Monday, November 23, 2009
#31 – BOMB SHELTER
I return to the block on East 66th where my grandmother had lived. I enter the big church there on the other side of the street from her building. This Catholic church, huge and gothic, that had been patronized by the cooks and maids of people in her circle. So many of the servants Irish, whereas the 66th Street owners tended to trace, or claim, their lineage straight to England. And they would no more enter a Roman Catholic church than use a subway.
I had last known it as the church for my grandmother’s loquacious old servant Evelyn, who seemed to be a white woman, though when she was in the hospital she was visited by relatives who were quite black West Indians.
I walk into this church. It is dark inside, and as cool as stone. It is hardly full but there must be 50 people here, and they are all kneeling. Although this is 1986 there is no sign of what I have read is the modern church. There are no guitars. The priest is not in jeans. He is in full fancy dress. And he is droning on in actual Latin. And then there is silence.
I sit in a pew and try to make myself inconspicuous by kneeling like everyone else. I cannot hold it in the straight up kneeling position of born Catholics, so I relax, half kneeling and half resting on the pew seat. My eyes roam. There are religious paintings in dark places, and it does occur to me that they are hack imitations of something that might have been real long go in Italy. But I do not feel a need to hold on to that thought.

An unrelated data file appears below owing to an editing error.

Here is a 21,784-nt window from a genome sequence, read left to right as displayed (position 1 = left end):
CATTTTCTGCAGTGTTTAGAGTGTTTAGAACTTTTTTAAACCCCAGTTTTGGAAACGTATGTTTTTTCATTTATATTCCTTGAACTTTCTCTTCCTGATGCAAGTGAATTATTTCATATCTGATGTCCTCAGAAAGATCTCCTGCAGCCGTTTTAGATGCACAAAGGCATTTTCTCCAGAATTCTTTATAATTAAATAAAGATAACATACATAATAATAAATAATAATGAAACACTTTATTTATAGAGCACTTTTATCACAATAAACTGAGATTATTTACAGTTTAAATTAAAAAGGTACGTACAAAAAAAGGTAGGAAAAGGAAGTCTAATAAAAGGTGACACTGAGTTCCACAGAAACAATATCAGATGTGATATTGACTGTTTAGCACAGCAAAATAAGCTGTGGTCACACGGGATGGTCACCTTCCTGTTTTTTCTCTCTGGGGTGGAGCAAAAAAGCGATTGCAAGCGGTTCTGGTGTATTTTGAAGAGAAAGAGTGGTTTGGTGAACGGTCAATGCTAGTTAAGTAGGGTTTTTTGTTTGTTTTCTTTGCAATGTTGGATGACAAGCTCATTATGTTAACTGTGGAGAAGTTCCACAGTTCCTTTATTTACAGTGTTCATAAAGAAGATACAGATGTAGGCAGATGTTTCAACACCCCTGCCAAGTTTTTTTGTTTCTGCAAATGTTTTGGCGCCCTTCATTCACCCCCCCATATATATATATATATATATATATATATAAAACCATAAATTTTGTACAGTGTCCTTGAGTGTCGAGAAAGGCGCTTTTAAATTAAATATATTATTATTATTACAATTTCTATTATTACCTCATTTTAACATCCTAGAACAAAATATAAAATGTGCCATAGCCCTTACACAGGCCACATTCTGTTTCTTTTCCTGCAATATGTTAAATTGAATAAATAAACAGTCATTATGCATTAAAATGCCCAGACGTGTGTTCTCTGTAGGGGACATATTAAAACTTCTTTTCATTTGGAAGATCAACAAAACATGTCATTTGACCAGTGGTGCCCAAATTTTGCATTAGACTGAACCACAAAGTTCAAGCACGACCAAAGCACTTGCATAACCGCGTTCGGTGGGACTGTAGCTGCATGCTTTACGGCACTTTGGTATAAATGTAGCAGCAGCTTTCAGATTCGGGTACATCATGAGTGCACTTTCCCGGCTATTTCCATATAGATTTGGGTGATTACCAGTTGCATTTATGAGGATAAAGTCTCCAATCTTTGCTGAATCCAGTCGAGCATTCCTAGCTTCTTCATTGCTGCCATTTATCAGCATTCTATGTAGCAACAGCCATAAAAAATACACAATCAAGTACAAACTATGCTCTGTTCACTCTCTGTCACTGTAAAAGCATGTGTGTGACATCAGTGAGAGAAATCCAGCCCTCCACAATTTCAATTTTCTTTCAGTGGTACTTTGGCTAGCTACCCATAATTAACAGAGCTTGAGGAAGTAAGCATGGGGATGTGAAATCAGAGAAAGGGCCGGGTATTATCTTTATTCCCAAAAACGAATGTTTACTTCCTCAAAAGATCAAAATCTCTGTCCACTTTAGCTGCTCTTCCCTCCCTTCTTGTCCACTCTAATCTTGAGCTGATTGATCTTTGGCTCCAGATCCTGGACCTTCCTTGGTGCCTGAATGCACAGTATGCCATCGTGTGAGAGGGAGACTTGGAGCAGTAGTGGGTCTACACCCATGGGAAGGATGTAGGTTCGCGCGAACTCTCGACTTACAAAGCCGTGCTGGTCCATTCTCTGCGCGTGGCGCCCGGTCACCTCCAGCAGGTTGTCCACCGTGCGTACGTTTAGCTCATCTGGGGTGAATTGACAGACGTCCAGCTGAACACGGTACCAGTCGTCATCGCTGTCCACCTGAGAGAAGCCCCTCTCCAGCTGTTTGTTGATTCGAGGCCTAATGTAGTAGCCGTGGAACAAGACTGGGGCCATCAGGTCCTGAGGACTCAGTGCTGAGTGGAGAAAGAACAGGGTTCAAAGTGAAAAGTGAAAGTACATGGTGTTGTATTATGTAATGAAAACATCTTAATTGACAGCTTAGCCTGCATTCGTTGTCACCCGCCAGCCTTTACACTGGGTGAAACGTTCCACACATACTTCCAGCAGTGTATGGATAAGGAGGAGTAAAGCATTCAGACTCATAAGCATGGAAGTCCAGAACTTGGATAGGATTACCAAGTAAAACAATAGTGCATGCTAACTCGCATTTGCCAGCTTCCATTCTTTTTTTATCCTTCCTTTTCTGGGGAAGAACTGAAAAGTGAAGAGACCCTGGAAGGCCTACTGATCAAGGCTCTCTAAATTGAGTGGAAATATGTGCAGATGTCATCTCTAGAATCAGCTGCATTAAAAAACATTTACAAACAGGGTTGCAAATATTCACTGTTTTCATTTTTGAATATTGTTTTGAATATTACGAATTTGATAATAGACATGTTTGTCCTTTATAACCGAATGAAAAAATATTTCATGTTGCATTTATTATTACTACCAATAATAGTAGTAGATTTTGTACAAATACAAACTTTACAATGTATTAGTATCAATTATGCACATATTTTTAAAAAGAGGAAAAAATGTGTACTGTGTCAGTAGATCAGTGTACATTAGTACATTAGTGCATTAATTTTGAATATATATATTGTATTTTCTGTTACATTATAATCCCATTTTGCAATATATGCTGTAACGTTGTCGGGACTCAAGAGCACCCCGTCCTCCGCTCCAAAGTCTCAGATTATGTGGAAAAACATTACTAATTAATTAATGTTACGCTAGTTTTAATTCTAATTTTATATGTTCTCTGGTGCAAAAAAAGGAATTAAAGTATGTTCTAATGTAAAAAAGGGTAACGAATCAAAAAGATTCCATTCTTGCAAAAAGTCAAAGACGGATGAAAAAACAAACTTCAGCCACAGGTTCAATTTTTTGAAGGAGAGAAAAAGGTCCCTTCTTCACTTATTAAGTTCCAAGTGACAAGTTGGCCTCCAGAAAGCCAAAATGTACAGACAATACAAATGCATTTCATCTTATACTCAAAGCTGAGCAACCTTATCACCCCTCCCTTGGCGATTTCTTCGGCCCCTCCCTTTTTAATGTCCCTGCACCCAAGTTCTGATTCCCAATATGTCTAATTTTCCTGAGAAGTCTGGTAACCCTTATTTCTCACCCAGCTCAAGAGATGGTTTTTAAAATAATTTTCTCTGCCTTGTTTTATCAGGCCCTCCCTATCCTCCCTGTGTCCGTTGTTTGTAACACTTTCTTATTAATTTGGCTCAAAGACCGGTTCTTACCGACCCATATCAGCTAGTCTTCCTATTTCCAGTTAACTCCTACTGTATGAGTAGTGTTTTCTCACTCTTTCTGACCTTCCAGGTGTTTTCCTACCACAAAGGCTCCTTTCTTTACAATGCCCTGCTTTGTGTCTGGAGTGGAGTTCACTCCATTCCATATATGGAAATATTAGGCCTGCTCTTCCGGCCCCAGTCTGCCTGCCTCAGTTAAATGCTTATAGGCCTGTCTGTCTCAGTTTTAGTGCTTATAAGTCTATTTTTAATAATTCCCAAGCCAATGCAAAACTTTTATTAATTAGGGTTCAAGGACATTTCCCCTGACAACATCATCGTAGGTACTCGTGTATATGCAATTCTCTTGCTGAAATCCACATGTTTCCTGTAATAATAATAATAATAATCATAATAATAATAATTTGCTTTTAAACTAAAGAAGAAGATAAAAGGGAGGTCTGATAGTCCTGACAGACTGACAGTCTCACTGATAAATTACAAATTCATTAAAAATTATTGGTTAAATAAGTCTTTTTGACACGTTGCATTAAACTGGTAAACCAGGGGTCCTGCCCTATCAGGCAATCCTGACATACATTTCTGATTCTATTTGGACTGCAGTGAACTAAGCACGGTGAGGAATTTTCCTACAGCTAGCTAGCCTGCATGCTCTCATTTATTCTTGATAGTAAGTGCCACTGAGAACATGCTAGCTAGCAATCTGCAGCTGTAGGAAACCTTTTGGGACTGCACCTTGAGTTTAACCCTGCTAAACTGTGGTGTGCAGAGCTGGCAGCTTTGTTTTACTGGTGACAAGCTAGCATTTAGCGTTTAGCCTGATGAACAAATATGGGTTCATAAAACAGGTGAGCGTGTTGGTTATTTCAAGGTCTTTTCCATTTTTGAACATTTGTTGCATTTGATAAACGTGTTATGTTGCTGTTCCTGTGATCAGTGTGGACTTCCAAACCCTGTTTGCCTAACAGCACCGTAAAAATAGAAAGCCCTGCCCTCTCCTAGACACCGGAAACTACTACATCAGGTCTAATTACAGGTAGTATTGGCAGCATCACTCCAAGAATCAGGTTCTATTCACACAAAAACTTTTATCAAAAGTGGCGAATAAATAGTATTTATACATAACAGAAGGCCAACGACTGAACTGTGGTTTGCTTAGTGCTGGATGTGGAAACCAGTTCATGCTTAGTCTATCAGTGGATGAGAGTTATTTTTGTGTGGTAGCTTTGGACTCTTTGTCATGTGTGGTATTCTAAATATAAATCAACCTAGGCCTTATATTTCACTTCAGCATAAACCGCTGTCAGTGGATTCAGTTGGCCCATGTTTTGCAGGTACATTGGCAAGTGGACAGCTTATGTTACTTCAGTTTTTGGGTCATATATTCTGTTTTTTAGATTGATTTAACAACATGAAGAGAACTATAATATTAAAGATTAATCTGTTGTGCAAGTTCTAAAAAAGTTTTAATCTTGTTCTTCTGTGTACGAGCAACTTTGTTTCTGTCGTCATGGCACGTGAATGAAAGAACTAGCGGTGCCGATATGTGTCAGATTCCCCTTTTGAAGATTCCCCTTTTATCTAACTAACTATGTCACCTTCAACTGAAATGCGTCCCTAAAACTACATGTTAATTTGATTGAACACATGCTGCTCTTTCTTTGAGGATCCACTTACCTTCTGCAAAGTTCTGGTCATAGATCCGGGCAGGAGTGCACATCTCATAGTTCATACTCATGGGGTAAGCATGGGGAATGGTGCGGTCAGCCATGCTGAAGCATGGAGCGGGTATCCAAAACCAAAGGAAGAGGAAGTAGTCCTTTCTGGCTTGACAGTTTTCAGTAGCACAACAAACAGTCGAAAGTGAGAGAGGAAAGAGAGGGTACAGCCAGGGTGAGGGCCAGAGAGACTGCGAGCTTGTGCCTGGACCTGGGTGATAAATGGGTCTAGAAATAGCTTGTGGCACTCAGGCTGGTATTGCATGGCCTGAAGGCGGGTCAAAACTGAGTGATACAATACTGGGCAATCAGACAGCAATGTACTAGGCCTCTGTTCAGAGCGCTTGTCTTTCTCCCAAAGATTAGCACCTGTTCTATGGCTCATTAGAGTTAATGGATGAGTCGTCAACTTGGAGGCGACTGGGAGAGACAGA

I have the sense that in the silence people are communicating with each other without words. And I don’t need words either. It seems to me that I am connected with these kneeling Catholics in the way people in the war might have felt connected to all with whom they shared a bomb shelter.
I was not in the war. I am not English. I am descended from people who wished they were. But I am walled off from people of my past here. And it as if everyone in the silent church is in on some secret.
Some stand up and leave. Others walk in and take their place. No one appears to have any need to speak. The all know the secret. And I feel that I do too, though I have no logical conception of it. And I am hit by a wave of emotion, glad I am surrounded by these people. For knowing the secret is as dangerous as being alive, in a bomb shelter.